Hope Rugo, MD, director of Breast Oncology and Clinical Trials Education at the UCSF Helen Diller Family Comprehensive Cancer Center, discusses the benefits of oral paclitaxel in metastatic breast cancer.
Hope Rugo, MD professor in the Department of Medicine, Hematology/Oncology, and director of Breast Oncology and Clinical Trials Education at University of California San Francisco Helen Diller Family Comprehensive Cancer Center, discusses the benefits of having an oral paclitaxel option in metastatic breast cancer if approved by the FDA in February 2021.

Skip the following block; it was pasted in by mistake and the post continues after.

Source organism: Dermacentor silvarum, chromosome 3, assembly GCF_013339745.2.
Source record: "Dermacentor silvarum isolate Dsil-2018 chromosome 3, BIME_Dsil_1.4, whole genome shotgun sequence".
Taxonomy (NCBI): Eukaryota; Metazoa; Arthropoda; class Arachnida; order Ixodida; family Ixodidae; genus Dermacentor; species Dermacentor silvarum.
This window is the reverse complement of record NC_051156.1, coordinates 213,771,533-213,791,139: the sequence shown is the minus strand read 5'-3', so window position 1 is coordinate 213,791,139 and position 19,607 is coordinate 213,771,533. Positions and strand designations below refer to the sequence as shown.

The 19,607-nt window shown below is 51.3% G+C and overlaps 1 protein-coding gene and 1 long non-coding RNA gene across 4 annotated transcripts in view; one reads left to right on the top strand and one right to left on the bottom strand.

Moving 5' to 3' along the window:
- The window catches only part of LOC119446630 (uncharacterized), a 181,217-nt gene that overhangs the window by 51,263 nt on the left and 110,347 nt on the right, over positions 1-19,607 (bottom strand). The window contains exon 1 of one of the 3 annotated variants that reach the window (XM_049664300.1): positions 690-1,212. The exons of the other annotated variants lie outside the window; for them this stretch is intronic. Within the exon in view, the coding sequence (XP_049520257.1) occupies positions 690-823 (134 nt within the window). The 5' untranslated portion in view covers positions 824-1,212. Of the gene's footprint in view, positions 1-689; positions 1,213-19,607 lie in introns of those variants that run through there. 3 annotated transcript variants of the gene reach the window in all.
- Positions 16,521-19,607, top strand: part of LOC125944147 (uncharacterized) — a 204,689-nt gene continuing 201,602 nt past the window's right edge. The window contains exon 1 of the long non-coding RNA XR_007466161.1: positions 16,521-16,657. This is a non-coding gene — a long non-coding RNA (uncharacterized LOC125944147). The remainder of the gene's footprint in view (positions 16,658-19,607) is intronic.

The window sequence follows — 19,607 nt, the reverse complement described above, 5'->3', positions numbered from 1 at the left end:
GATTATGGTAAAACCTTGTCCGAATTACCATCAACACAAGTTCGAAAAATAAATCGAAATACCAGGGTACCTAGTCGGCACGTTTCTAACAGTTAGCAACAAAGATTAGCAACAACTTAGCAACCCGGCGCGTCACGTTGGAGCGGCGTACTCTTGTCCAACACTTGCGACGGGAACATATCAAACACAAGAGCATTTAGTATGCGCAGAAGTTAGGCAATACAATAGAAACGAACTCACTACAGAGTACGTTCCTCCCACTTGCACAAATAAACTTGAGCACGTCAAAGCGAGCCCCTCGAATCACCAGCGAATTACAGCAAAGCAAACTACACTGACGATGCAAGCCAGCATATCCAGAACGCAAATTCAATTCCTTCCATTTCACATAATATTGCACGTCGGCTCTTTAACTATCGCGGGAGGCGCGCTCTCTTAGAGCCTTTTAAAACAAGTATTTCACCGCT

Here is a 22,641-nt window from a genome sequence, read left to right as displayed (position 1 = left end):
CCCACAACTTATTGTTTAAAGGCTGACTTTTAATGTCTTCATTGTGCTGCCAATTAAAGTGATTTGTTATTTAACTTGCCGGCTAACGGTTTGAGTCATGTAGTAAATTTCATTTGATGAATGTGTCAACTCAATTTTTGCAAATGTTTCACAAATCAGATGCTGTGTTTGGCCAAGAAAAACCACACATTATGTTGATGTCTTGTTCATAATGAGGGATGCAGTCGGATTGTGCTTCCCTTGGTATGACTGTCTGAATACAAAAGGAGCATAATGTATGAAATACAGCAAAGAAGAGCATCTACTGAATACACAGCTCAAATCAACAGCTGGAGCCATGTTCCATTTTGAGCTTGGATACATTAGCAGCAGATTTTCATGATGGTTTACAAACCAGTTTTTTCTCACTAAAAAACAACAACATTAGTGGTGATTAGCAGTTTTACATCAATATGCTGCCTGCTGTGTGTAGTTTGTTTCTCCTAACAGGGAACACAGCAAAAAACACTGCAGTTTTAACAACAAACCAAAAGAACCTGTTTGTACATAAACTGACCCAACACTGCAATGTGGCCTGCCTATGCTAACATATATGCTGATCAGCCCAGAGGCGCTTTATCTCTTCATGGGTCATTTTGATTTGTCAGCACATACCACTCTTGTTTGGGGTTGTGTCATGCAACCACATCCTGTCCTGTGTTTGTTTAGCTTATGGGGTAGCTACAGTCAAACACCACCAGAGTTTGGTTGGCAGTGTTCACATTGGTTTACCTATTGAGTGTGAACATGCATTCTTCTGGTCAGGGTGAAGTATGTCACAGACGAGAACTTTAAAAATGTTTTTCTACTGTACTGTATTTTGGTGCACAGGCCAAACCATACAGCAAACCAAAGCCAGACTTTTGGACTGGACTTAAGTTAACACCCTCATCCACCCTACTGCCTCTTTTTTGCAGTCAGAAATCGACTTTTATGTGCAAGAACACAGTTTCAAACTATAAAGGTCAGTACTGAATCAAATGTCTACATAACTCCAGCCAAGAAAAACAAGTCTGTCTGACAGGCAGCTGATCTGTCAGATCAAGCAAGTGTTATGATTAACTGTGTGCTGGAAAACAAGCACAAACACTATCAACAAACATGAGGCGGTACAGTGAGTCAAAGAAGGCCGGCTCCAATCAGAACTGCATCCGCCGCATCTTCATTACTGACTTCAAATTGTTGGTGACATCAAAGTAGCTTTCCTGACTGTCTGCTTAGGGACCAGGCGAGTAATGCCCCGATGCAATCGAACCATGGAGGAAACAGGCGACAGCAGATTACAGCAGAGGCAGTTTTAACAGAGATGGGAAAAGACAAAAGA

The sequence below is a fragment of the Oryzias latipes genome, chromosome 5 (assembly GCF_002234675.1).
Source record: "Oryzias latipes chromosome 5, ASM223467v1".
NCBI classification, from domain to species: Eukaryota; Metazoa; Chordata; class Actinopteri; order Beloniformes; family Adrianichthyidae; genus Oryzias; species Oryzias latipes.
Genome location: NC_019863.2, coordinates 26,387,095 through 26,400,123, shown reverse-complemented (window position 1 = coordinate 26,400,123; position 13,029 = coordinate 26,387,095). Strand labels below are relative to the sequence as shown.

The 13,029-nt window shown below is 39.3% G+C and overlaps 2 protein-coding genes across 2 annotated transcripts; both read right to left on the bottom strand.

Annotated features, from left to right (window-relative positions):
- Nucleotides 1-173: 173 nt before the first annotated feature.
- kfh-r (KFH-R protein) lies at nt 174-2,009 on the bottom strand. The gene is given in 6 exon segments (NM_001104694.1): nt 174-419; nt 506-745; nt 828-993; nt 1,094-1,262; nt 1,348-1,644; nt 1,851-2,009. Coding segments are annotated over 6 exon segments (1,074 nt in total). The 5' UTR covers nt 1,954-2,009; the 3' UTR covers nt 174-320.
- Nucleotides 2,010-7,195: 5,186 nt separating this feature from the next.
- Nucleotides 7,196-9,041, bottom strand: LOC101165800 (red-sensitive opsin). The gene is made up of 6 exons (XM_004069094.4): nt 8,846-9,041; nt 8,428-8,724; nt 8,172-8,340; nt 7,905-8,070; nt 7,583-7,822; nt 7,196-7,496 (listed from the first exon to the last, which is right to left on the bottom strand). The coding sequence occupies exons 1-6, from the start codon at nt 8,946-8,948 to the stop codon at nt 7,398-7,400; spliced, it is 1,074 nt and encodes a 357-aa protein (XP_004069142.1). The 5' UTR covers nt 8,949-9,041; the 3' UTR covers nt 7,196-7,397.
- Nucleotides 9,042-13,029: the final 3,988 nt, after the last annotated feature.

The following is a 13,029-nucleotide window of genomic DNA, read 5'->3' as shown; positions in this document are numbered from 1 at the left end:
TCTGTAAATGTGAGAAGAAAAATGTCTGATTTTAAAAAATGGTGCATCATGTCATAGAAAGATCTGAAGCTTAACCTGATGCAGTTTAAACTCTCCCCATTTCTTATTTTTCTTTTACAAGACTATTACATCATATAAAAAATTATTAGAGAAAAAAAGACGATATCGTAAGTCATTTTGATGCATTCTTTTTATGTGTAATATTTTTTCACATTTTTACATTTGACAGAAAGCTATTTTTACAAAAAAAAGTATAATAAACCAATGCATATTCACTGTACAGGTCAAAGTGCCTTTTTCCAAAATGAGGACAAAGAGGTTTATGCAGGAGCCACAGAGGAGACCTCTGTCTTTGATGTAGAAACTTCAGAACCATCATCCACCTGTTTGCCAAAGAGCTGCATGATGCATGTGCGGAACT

If the FDA approves oral paclitaxel in combination with encequidar in February, what will be the importance of this oral option for patients with metastatic breast cancer?
In terms of the benefit for patients not having to come in and not needing IV access is incredibly important in the metastatic setting. Patients hate having their ports, they have problems with their ports; this would offer an option for patients not to need that IV access, which is a challenging thing in breast cancer patients using the veins in the arm.
And then also, just not coming to have to come into the infusion center every week is a tremendous benefit for patients. They could come in every 3 weeks like we used to do when we were giving IV paclitaxel in the early days. That is a benefit for patients, not to mention a benefit during the COVID-19 pandemic.